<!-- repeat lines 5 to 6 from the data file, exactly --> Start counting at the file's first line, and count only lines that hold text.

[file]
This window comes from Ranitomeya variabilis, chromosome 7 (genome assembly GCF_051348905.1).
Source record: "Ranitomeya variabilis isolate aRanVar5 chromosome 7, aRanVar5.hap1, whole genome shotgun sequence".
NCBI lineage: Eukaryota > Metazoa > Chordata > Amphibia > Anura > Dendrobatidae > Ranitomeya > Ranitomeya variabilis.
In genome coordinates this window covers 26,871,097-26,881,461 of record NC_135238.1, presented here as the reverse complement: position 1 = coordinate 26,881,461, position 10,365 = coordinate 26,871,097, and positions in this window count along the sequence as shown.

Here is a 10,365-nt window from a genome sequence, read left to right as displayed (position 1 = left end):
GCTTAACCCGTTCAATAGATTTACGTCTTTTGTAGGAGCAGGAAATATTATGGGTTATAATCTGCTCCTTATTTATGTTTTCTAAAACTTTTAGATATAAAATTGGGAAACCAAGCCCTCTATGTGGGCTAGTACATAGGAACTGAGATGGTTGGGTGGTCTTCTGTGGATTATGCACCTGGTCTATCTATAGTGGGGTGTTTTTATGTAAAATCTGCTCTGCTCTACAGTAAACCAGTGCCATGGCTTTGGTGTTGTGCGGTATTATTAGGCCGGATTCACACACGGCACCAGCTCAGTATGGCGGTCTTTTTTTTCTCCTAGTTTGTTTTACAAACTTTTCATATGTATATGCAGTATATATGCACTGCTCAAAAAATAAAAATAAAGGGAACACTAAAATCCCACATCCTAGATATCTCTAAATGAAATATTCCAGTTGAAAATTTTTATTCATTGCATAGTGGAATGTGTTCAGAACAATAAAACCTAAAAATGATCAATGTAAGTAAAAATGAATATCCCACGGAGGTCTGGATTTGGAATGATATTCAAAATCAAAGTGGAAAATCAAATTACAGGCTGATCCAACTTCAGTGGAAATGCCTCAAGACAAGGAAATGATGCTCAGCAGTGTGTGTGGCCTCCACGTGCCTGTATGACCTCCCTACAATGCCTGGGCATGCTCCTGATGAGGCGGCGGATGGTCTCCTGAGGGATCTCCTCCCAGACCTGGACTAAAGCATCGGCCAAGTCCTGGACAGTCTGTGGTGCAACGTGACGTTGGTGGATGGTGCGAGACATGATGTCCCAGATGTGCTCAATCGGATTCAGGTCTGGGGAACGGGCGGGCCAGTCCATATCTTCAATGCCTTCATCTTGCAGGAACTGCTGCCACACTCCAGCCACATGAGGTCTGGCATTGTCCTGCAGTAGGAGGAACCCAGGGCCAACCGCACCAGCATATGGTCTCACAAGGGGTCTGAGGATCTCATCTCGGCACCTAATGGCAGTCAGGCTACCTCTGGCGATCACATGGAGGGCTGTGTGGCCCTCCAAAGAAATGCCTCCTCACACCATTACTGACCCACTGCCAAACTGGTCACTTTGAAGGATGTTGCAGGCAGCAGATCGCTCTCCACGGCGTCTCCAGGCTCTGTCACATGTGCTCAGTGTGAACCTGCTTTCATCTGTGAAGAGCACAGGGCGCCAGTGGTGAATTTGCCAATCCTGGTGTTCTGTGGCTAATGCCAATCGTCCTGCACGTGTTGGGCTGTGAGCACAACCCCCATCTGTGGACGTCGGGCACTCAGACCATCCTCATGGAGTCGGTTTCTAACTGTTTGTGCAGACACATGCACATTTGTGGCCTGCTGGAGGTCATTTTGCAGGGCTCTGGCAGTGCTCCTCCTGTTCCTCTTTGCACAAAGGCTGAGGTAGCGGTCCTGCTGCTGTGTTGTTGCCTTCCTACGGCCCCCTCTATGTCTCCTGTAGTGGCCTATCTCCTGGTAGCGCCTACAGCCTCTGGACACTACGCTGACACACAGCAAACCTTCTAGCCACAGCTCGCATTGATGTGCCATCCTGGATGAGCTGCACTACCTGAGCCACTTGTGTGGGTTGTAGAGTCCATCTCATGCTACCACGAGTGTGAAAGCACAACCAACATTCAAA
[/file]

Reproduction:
Here is a 10,365-nt window from a genome sequence, read left to right as displayed (position 1 = left end):
GCTTAACCCGTTCAATAGATTTACGTCTTTTGTAGGAGCAGGAAATATTATGGGTTATAATCTGCTCCTTATTTATGTTTTCTAAAACTTTTAGATATAAAATTGGGAAACCAAGCCCTCTATGTGGGCTAGTACATAGGAACTGAGATGGTTGGGTGGTCTTCTGTGGATTATGCACCTGGTCTATCTATAGTGGGGTGTTTTTATGTAAAATCTGCTCTGCTCTACAGTAAACCAGTGCCATGGCTTTGGTGTTGTGCGGTATTATTAGGCCGGATTCACACACGGCACCAGCTCAGTATGGCGGTCTTTTTTTTCTCCTAGTTTGTTTTACAAACTTTTCATATGTATATGCAGTATATATGCACTGCTCAAAAAATAAAAATAAAGGGAACACTAAAATCCCACATCCTAGATATCTCTAAATGAAATATTCCAGTTGAAAATTTTTATTCATTGCATAGTGGAATGTGTTCAGAACAATAAAACCTAAAAATGATCAATGTAAGTAAAAATGAATATCCCACGGAGGTCTGGATTTGGAATGATATTCAAAATCAAAGTGGAAAATCAAATTACAGGCTGATCCAACTTCAGTGGAAATGCCTCAAGACAAGGAAATGATGCTCAGCAGTGTGTGTGGCCTCCACGTGCCTGTATGACCTCCCTACAATGCCTGGGCATGCTCCTGATGAGGCGGCGGATGGTCTCCTGAGGGATCTCCTCCCAGACCTGGACTAAAGCATCGGCCAAGTCCTGGACAGTCTGTGGTGCAACGTGACGTTGGTGGATGGTGCGAGACATGATGTCCCAGATGTGCTCAATCGGATTCAGGTCTGGGGAACGGGCGGGCCAGTCCATATCTTCAATGCCTTCATCTTGCAGGAACTGCTGCCACACTCCAGCCACATGAGGTCTGGCATTGTCCTGCAGTAGGAGGAACCCAGGGCCAACCGCACCAGCATATGGTCTCACAAGGGGTCTGAGGATCTCATCTCGGCACCTAATGGCAGTCAGGCTACCTCTGGCGATCACATGGAGGGCTGTGTGGCCCTCCAAAGAAATGCCTCCTCACACCATTACTGACCCACTGCCAAACTGGTCACTTTGAAGGATGTTGCAGGCAGCAGATCGCTCTCCACGGCGTCTCCAGGCTCTGTCACATGTGCTCAGTGTGAACCTGCTTTCATCTGTGAAGAGCACAGGGCGCCAGTGGTGAATTTGCCAATCCTGGTGTTCTGTGGCTAATGCCAATCGTCCTGCACGTGTTGGGCTGTGAGCACAACCCCCATCTGTGGACGTCGGGCACTCAGACCATCCTCATGGAGTCGGTTTCTAACTGTTTGTGCAGACACATGCACATTTGTGGCCTGCTGGAGGTCATTTTGCAGGGCTCTGGCAGTGCTCCTCCTGTTCCTCTTTGCACAAAGGCTGAGGTAGCGGTCCTGCTGCTGTGTTGTTGCCTTCCTACGGCCCCCTCTATGTCTCCTGTAGTGGCCTATCTCCTGGTAGCGCCTACAGCCTCTGGACACTACGCTGACACACAGCAAACCTTCTAGCCACAGCTCGCATTGATGTGCCATCCTGGATGAGCTGCACTACCTGAGCCACTTGTGTGGGTTGTAGAGTCCATCTCATGCTACCACGAGTGTGAAAGCACAACCAACATTCAAA